“Was he implicated in anything and what was the extent of his participation in terrorist activity?” Zakirov asked. “The public did not receive answers to these questions.”

The National Security Service last year distributed leaflets calling on members of the IMU and Hizb-ut-Tahrir to surrender, and the authorities soon declared numerous people had come in voluntarily.

In Uzbekistan, detained Islamist are paraded in public, declaring their guilt and asking for forgiveness. There are strong reasons to suspect they are coerced into doing so. However, none of the Islamists said to have surrendered in Kyrgyzstan has been shown off in this way, and the authorities’ claim of success has been met with scepticism.

One senior National Security Service official admitted to IWPR that few surrenders had taken place. He said this might be because while the Uzbek police initially offered pardons to militants who surrender, “later on, they make these people cooperate and issue public statements in the media, blaming their former companions”.

He added, “For them, this is equal to a death sentence, because traitors don’t get forgiven [by Islamists]. No one has surrendered in Kyrgyzstan. I think the Islamists here were aware of the bitter experience of those in Uzbekistan.”

SUPPORT FOR RADICALISM NOT THE SAME AS EMBRACING VIOLENCE

As long as poverty, corruption and ethnic tension remain rampant throughout Central Asia, foreign and domestic experts and analysts agree.there will always be some kind of constituency for men like Yoldash,

In 2006, the Kyrgyz security service reported the existence of numerous small, armed, IMU cells comprising three to five members each, which it said had “serious plans to destabilise the situation in southern regions”.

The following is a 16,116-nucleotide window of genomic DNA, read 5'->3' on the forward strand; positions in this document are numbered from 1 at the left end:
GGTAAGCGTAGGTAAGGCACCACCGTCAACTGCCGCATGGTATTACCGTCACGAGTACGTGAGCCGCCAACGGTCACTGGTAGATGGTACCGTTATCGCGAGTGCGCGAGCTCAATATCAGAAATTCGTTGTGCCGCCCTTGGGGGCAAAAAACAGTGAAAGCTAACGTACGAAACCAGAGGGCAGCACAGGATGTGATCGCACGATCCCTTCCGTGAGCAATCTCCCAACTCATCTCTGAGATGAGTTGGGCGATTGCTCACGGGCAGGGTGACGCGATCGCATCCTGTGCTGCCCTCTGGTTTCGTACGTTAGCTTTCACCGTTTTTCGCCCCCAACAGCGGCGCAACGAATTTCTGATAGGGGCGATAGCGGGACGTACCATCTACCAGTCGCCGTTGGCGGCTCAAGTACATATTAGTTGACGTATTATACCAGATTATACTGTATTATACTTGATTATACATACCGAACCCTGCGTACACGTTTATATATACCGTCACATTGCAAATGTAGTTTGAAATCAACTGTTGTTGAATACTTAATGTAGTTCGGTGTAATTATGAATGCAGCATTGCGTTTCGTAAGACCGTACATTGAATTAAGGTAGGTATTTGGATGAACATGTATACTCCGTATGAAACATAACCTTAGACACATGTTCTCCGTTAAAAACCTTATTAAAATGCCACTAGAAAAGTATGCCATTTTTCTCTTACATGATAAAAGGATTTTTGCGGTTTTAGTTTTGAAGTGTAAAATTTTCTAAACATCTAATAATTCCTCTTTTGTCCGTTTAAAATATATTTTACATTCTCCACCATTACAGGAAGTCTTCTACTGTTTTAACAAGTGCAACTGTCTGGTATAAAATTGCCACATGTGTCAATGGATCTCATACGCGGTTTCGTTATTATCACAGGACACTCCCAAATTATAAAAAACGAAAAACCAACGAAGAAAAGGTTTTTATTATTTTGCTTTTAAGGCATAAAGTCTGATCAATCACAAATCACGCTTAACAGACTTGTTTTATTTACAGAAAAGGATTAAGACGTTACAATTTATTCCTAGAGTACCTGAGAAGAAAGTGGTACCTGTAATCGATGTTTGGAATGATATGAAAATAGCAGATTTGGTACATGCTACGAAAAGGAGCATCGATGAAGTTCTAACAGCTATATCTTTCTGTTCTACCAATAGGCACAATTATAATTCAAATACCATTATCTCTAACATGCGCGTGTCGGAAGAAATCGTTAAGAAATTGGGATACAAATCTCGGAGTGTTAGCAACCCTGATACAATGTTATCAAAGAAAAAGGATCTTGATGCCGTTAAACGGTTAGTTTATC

The IMU has also vowed to continue its struggle. To mark the fifth anniversary of the September 11, 2001 attacks in the US – Yoldash publicly threatened the three presidents of Uzbekistan, Kyrgyzstan and Tajikistan with death for perpetuating policies “aimed at the oppression of Islam”.

Foreign experts remain concerned at the continuing threat that Islamic militants pose in the region.

In a report last year on global security risks, US National Intelligence Director John Negroponte warned that repression, political stagnation and corruption are characteristic of regimes in the region, and create fertile conditions for radical Islamic sentiment and movements to emerge.

At the same time, Central Asian governments have a tendency to talk up the danger of Islamic terrorism as an excuse for political repression. This is especially true of Uzbekistan.

While the Uzbek authorities blamed the IMU for explosions that rocked Tashkent in 1999, sentencing Yoldash to death, the militant leader has denied any connection with the bombings.